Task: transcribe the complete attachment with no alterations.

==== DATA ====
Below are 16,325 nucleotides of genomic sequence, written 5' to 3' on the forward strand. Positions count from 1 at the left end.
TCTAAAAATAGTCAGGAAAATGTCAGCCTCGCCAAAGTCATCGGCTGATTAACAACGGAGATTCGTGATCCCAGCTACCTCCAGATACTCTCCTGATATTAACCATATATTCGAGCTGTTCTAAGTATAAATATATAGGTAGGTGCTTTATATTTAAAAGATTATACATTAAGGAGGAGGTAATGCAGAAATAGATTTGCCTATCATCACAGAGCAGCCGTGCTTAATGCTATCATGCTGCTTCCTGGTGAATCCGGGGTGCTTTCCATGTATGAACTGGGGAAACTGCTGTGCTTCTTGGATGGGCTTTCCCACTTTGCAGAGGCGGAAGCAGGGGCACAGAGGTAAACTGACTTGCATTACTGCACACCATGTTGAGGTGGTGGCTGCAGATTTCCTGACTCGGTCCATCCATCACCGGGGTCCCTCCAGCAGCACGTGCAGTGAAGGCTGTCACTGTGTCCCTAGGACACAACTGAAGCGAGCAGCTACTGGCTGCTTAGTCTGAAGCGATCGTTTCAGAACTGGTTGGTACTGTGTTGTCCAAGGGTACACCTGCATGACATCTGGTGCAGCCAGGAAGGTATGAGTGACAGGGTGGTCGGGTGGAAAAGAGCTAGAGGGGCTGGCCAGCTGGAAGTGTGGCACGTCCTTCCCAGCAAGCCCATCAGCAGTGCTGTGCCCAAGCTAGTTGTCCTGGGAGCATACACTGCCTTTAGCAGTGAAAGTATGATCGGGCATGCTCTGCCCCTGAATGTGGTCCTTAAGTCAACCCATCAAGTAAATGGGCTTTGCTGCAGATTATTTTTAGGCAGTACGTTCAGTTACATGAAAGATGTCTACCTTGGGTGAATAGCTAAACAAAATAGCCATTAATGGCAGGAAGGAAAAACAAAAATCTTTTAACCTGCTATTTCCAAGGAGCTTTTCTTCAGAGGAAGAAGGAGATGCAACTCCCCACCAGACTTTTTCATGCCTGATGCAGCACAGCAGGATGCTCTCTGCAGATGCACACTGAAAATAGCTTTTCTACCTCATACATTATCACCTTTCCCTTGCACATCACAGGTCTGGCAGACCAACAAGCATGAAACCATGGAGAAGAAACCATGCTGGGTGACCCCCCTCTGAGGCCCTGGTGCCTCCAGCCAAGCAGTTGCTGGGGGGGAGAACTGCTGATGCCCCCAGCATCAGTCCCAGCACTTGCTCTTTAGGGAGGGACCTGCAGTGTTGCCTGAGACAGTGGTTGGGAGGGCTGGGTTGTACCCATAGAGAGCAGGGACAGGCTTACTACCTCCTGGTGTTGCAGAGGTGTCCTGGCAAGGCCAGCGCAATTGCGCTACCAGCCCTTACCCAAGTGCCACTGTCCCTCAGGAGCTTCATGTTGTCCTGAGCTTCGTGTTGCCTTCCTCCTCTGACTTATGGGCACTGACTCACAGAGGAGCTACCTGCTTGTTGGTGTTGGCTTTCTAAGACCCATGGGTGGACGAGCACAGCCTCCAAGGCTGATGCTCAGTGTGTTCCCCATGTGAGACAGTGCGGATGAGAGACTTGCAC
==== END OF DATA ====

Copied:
Below are 16,325 nucleotides of genomic sequence, written 5' to 3' on the forward strand. Positions count from 1 at the left end.
TCTAAAAATAGTCAGGAAAATGTCAGCCTCGCCAAAGTCATCGGCTGATTAACAACGGAGATTCGTGATCCCAGCTACCTCCAGATACTCTCCTGATATTAACCATATATTCGAGCTGTTCTAAGTATAAATATATAGGTAGGTGCTTTATATTTAAAAGATTATACATTAAGGAGGAGGTAATGCAGAAATAGATTTGCCTATCATCACAGAGCAGCCGTGCTTAATGCTATCATGCTGCTTCCTGGTGAATCCGGGGTGCTTTCCATGTATGAACTGGGGAAACTGCTGTGCTTCTTGGATGGGCTTTCCCACTTTGCAGAGGCGGAAGCAGGGGCACAGAGGTAAACTGACTTGCATTACTGCACACCATGTTGAGGTGGTGGCTGCAGATTTCCTGACTCGGTCCATCCATCACCGGGGTCCCTCCAGCAGCACGTGCAGTGAAGGCTGTCACTGTGTCCCTAGGACACAACTGAAGCGAGCAGCTACTGGCTGCTTAGTCTGAAGCGATCGTTTCAGAACTGGTTGGTACTGTGTTGTCCAAGGGTACACCTGCATGACATCTGGTGCAGCCAGGAAGGTATGAGTGACAGGGTGGTCGGGTGGAAAAGAGCTAGAGGGGCTGGCCAGCTGGAAGTGTGGCACGTCCTTCCCAGCAAGCCCATCAGCAGTGCTGTGCCCAAGCTAGTTGTCCTGGGAGCATACACTGCCTTTAGCAGTGAAAGTATGATCGGGCATGCTCTGCCCCTGAATGTGGTCCTTAAGTCAACCCATCAAGTAAATGGGCTTTGCTGCAGATTATTTTTAGGCAGTACGTTCAGTTACATGAAAGATGTCTACCTTGGGTGAATAGCTAAACAAAATAGCCATTAATGGCAGGAAGGAAAAACAAAAATCTTTTAACCTGCTATTTCCAAGGAGCTTTTCTTCAGAGGAAGAAGGAGATGCAACTCCCCACCAGACTTTTTCATGCCTGATGCAGCACAGCAGGATGCTCTCTGCAGATGCACACTGAAAATAGCTTTTCTACCTCATACATTATCACCTTTCCCTTGCACATCACAGGTCTGGCAGACCAACAAGCATGAAACCATGGAGAAGAAACCATGCTGGGTGACCCCCCTCTGAGGCCCTGGTGCCTCCAGCCAAGCAGTTGCTGGGGGGGAGAACTGCTGATGCCCCCAGCATCAGTCCCAGCACTTGCTCTTTAGGGAGGGACCTGCAGTGTTGCCTGAGACAGTGGTTGGGAGGGCTGGGTTGTACCCATAGAGAGCAGGGACAGGCTTACTACCTCCTGGTGTTGCAGAGGTGTCCTGGCAAGGCCAGCGCAATTGCGCTACCAGCCCTTACCCAAGTGCCACTGTCCCTCAGGAGCTTCATGTTGTCCTGAGCTTCGTGTTGCCTTCCTCCTCTGACTTATGGGCACTGACTCACAGAGGAGCTACCTGCTTGTTGGTGTTGGCTTTCTAAGACCCATGGGTGGACGAGCACAGCCTCCAAGGCTGATGCTCAGTGTGTTCCCCATGTGAGACAGTGCGGATGAGAGACTTGCAC